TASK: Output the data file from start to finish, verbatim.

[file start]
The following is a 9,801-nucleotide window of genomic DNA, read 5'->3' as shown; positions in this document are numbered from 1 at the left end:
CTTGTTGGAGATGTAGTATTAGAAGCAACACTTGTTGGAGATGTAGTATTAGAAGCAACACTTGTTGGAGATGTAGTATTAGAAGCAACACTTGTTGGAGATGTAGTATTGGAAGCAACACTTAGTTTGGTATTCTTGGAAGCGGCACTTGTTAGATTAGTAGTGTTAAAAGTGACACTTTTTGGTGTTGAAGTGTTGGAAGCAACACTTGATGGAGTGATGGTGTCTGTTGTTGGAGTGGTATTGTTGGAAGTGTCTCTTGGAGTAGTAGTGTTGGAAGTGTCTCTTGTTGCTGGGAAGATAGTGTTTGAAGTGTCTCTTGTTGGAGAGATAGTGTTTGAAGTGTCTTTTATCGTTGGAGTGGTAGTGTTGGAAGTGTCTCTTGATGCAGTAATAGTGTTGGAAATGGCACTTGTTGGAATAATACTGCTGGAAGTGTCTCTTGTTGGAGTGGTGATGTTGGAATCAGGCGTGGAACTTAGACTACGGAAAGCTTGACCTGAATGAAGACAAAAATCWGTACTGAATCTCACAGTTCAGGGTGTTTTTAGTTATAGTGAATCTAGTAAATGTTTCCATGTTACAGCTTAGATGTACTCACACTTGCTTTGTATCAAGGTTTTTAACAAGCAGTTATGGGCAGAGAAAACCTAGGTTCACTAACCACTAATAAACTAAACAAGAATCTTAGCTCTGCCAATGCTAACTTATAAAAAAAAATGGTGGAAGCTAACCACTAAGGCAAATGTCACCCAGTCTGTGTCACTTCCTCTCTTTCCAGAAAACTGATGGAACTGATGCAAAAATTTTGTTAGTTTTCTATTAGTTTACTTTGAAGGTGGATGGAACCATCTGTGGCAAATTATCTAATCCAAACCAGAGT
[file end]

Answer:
The following is a 9,801-nucleotide window of genomic DNA, read 5'->3' as shown; positions in this document are numbered from 1 at the left end:
CTTGTTGGAGATGTAGTATTAGAAGCAACACTTGTTGGAGATGTAGTATTAGAAGCAACACTTGTTGGAGATGTAGTATTAGAAGCAACACTTGTTGGAGATGTAGTATTGGAAGCAACACTTAGTTTGGTATTCTTGGAAGCGGCACTTGTTAGATTAGTAGTGTTAAAAGTGACACTTTTTGGTGTTGAAGTGTTGGAAGCAACACTTGATGGAGTGATGGTGTCTGTTGTTGGAGTGGTATTGTTGGAAGTGTCTCTTGGAGTAGTAGTGTTGGAAGTGTCTCTTGTTGCTGGGAAGATAGTGTTTGAAGTGTCTCTTGTTGGAGAGATAGTGTTTGAAGTGTCTTTTATCGTTGGAGTGGTAGTGTTGGAAGTGTCTCTTGATGCAGTAATAGTGTTGGAAATGGCACTTGTTGGAATAATACTGCTGGAAGTGTCTCTTGTTGGAGTGGTGATGTTGGAATCAGGCGTGGAACTTAGACTACGGAAAGCTTGACCTGAATGAAGACAAAAATCWGTACTGAATCTCACAGTTCAGGGTGTTTTTAGTTATAGTGAATCTAGTAAATGTTTCCATGTTACAGCTTAGATGTACTCACACTTGCTTTGTATCAAGGTTTTTAACAAGCAGTTATGGGCAGAGAAAACCTAGGTTCACTAACCACTAATAAACTAAACAAGAATCTTAGCTCTGCCAATGCTAACTTATAAAAAAAAATGGTGGAAGCTAACCACTAAGGCAAATGTCACCCAGTCTGTGTCACTTCCTCTCTTTCCAGAAAACTGATGGAACTGATGCAAAAATTTTGTTAGTTTTCTATTAGTTTACTTTGAAGGTGGATGGAACCATCTGTGGCAAATTATCTAATCCAAACCAGAGT